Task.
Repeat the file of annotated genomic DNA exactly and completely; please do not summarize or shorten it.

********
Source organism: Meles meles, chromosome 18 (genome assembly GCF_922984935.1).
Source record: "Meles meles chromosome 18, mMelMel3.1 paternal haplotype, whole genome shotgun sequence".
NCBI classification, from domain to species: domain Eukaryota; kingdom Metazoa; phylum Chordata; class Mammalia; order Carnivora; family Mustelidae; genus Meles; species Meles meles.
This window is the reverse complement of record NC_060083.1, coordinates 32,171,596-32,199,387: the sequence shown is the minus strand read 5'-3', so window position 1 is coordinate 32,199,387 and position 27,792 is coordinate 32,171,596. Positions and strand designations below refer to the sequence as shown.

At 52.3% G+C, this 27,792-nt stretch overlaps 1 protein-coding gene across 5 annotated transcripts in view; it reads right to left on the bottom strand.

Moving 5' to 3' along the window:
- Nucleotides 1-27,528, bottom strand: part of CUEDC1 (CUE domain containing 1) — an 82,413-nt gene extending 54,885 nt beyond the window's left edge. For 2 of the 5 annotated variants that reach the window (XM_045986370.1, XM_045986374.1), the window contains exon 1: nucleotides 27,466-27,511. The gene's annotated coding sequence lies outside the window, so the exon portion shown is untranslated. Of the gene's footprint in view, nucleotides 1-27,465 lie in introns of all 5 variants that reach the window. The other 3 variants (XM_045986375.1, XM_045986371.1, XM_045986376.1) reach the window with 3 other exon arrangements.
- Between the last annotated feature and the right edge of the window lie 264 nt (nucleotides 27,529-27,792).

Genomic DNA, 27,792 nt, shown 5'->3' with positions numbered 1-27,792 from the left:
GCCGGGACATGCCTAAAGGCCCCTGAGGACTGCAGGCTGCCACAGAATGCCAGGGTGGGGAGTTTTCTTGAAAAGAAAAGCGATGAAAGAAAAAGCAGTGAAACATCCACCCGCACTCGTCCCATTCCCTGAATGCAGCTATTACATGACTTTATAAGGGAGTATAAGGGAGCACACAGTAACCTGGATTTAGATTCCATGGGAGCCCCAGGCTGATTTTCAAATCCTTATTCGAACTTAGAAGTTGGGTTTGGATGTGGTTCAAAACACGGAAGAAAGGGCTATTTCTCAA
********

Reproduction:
Source organism: Meles meles, chromosome 18 (genome assembly GCF_922984935.1).
Source record: "Meles meles chromosome 18, mMelMel3.1 paternal haplotype, whole genome shotgun sequence".
NCBI classification, from domain to species: domain Eukaryota; kingdom Metazoa; phylum Chordata; class Mammalia; order Carnivora; family Mustelidae; genus Meles; species Meles meles.
This window is the reverse complement of record NC_060083.1, coordinates 32,171,596-32,199,387: the sequence shown is the minus strand read 5'-3', so window position 1 is coordinate 32,199,387 and position 27,792 is coordinate 32,171,596. Positions and strand designations below refer to the sequence as shown.

At 52.3% G+C, this 27,792-nt stretch overlaps 1 protein-coding gene across 5 annotated transcripts in view; it reads right to left on the bottom strand.

Moving 5' to 3' along the window:
- Nucleotides 1-27,528, bottom strand: part of CUEDC1 (CUE domain containing 1) — an 82,413-nt gene extending 54,885 nt beyond the window's left edge. For 2 of the 5 annotated variants that reach the window (XM_045986370.1, XM_045986374.1), the window contains exon 1: nucleotides 27,466-27,511. The gene's annotated coding sequence lies outside the window, so the exon portion shown is untranslated. Of the gene's footprint in view, nucleotides 1-27,465 lie in introns of all 5 variants that reach the window. The other 3 variants (XM_045986375.1, XM_045986371.1, XM_045986376.1) reach the window with 3 other exon arrangements.
- Between the last annotated feature and the right edge of the window lie 264 nt (nucleotides 27,529-27,792).

Genomic DNA, 27,792 nt, shown 5'->3' with positions numbered 1-27,792 from the left:
GCCGGGACATGCCTAAAGGCCCCTGAGGACTGCAGGCTGCCACAGAATGCCAGGGTGGGGAGTTTTCTTGAAAAGAAAAGCGATGAAAGAAAAAGCAGTGAAACATCCACCCGCACTCGTCCCATTCCCTGAATGCAGCTATTACATGACTTTATAAGGGAGTATAAGGGAGCACACAGTAACCTGGATTTAGATTCCATGGGAGCCCCAGGCTGATTTTCAAATCCTTATTCGAACTTAGAAGTTGGGTTTGGATGTGGTTCAAAACACGGAAGAAAGGGCTATTTCTCAA